The Italian and Axis Minor OB is the weakest and most fragile of all, with either firepower, range and/or broken morale- and sometimes all 3- lower than almost any equivalent units'. Notable exceptions are the short-ranged Russian squads, which the Italians and Axis Minor are liable to face. The Guastatori are respectable special forces, and the Finnish Sissi are elite troops unique to the Axis Minors. The most significant feature of the Italian OB which will counteract this poor troop quality is sheer numbers. The Italian RSG OB's give them between 1½ to 2 times as many squads as any opponent, and this is typically reflected in the official scenarios. The downside of this is that this also gives the Italians the worst leader/squad ratio of the game.
The Italian/Axis Minors have a range of weapons matched only by the Russians, with 7 assorted MG, mortars, and their mountain gun. The MG's are in the 3rd class with the French and the Russians, while the mortars and the mountain gun are on a par with their various equivalents.
While the OB help define the different national characteristics, the key source of national character in Combat Commander is discard capacity. Already known to CC players- being printed on one the reference sheets- the new discard capacites are: British- 4 cards, French- 1, Italian-2.
The British discard is the 'best of the rest' after the Americans and the Germans. With a 4-card discard the net effect for the British is that they are as good in defence as anyone and better than most, but will be less flexible in more aggressive postures than the Americans or Germans. This is a perfectly reasonable estimation of relative ablities IMO, and is a good example of how CC:M highlights features of the Combat Commander design which were always present, but not so easy to perceive with a half-complete game.
It is the Italian and the French which are the most interesting here. The Italians have just 2 discards, the French a puny 1. This is so bad as to provoke some players to fear that the French especially are virtually unplayable, all the more so for a game where the designer and developer's crucial tactical advice is about discarding as often and as in as great numbers as possible. These fears are unfounded. I've seen the French in play 5 times so far, the Italians the same. The French have won 4 games, including once on the attack against the Germans; the Italians likewise, including once on the attack against the Russians. Clearly then the minor nationalites are eminently playable despite the apparently extreme handicap of their discard capacities.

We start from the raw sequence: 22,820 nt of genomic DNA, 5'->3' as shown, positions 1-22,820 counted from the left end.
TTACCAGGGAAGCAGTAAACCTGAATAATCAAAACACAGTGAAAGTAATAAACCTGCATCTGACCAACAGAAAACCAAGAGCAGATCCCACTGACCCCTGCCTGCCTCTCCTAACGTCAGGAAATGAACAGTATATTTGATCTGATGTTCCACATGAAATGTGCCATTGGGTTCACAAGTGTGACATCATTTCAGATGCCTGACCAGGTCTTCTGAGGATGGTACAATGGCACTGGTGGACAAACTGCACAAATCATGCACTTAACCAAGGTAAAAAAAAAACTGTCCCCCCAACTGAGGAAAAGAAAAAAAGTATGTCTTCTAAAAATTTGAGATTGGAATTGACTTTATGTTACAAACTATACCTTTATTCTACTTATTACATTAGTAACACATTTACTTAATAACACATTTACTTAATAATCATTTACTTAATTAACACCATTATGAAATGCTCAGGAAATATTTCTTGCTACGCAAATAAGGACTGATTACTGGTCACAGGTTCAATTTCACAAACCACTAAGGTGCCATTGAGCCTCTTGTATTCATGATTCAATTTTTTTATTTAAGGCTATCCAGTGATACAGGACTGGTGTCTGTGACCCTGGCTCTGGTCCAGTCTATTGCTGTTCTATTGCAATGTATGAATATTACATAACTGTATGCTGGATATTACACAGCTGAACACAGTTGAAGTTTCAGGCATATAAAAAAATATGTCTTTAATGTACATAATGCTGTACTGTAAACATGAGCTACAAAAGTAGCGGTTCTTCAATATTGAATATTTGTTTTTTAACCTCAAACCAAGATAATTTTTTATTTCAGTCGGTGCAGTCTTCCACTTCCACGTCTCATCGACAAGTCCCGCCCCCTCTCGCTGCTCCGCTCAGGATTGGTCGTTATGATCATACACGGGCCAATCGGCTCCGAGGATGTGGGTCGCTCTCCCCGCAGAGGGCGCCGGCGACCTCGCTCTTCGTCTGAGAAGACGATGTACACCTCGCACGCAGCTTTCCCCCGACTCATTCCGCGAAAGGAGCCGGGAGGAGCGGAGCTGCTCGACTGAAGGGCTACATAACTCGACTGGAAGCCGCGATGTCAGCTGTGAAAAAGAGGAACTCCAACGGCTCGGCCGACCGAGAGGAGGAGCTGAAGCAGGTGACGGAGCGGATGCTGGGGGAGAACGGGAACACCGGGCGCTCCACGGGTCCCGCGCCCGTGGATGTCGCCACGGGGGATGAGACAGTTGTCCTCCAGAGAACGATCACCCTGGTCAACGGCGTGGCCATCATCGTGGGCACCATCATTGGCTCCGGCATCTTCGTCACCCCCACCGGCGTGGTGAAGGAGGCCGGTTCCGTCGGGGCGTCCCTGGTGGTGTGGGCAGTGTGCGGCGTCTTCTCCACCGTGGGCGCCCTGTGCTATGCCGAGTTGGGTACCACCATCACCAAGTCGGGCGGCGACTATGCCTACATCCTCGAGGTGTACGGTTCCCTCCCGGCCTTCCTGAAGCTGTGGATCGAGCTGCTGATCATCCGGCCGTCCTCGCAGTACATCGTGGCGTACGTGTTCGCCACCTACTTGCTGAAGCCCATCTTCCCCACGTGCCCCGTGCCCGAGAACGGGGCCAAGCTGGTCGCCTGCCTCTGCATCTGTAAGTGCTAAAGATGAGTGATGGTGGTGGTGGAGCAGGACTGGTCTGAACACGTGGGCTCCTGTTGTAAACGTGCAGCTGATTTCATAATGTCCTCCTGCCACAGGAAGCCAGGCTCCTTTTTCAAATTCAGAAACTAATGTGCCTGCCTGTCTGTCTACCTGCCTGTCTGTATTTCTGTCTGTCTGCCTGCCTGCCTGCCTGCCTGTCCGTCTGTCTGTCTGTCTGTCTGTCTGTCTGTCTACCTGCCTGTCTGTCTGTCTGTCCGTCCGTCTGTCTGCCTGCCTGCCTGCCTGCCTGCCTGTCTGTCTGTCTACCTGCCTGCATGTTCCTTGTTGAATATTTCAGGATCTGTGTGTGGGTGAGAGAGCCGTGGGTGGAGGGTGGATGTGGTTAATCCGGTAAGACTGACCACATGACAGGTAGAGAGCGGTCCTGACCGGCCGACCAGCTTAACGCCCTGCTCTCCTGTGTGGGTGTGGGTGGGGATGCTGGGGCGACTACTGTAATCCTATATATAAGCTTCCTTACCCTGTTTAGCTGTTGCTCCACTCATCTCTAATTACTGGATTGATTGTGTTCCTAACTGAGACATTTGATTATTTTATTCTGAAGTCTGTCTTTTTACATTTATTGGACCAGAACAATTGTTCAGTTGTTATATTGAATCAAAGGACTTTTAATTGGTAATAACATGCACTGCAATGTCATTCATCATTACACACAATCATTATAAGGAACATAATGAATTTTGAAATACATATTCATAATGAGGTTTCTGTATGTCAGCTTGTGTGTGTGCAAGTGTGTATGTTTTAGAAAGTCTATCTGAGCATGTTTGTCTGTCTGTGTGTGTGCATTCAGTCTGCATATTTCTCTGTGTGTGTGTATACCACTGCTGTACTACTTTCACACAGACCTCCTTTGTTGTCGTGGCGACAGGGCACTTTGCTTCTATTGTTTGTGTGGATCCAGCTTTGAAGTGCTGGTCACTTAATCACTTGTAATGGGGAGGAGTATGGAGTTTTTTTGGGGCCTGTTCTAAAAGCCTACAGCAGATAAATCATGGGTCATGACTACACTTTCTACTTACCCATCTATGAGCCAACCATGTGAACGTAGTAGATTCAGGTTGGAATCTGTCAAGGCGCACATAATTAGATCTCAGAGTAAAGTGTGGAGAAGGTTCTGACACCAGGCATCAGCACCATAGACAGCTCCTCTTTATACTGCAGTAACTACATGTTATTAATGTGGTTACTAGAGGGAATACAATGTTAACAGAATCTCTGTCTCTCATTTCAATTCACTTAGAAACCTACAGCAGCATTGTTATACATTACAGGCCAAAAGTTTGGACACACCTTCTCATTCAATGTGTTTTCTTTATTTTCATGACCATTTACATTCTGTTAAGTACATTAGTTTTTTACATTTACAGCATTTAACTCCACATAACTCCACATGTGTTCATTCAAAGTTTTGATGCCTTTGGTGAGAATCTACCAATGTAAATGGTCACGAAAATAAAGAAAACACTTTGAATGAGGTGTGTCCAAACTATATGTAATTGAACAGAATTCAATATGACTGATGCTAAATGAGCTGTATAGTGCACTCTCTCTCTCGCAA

The main problem I have noticed for the minors so far with these limited capacities is that they find it harder than anyone else to find that card they really must have. This tends to apply most of all to that crucial recover, but it also means that sometimes the minor player simply must plan on having all cards needed already in hand before embarking on a risky manoeuvre, eg. 2 moves and 1 or more recovers if you're planning a rapid dash through enemy LOS.
I noted above that the "real value of these [new] decks will be in how they'll fill out the range of cardplay methods to master, bringing Jensen's full design into relief". I hope readers will be beginning to see what I meant by now. It was easy to look at a CDG where national characterstics are determined by card discard and see a difference between 6-card and 1-card discard capacities as excessive. I'm sure that the design of the decks helped here, but I'm coming to the conclusion that separating hand size from nationality by allocating it according to posture plays a significant role in making the discard-based nationality rules workable.
If the fate decks of the 3 new nationalities in CC:M finally display Chad Jensen's essential CDG mechanic in all its glory, the new maps and scenarios included in both CC:M and BP#1 highlight the other merits of Jensen's design.
It'll come as no surprise to readers to hear that 2 key features of good scenarios are interesting situations and replay value. Having played nearly all of the official scenarios by now (7 unplayed out of 36 available to me) I can vouch for both of these. Every single game has been exciting, and each scenario is one I would happily revisit more than once on either side. Clearly the scenario designers- Chad and others (in BP#1) deserve credit for for their research and development efforts.
Combat Commander: Mediterranean and Battle Pack #1: Paratroopers aren't for every gamer. If you're new to board wargames or only have a casual interest in WW2 tactical gaming you clearly want to try Combat Commander: Europe before investigating any expansions of the system. If on the other hand you're a WW2 grognard, or if you've tried CC:E and want more, then take a look at CC:M. It completes the CC system with useful tweaks to the already valuable RSG. In other words: if you liked CC:E, whether you expected to or not, and expect to play it regularly, then CC:M is definitely for you.
BP#1 is only for the afficionado to a greater degree. As I suggested above, scenario packs like BP#1 are no-brainer expansions for a game like Combat Commander. Containing 'just' new maps with new scenarios BP#1 just scratches the surface of what can be done with this format and CC. The full scope will be seen in the future. In the meantime, BP#1 is definitely a worthwhile purchase for lovers of Combat Commander.
Combat Commander: Mediterranean: 10/10
Battle Pack #1: Paratroopers: 9/10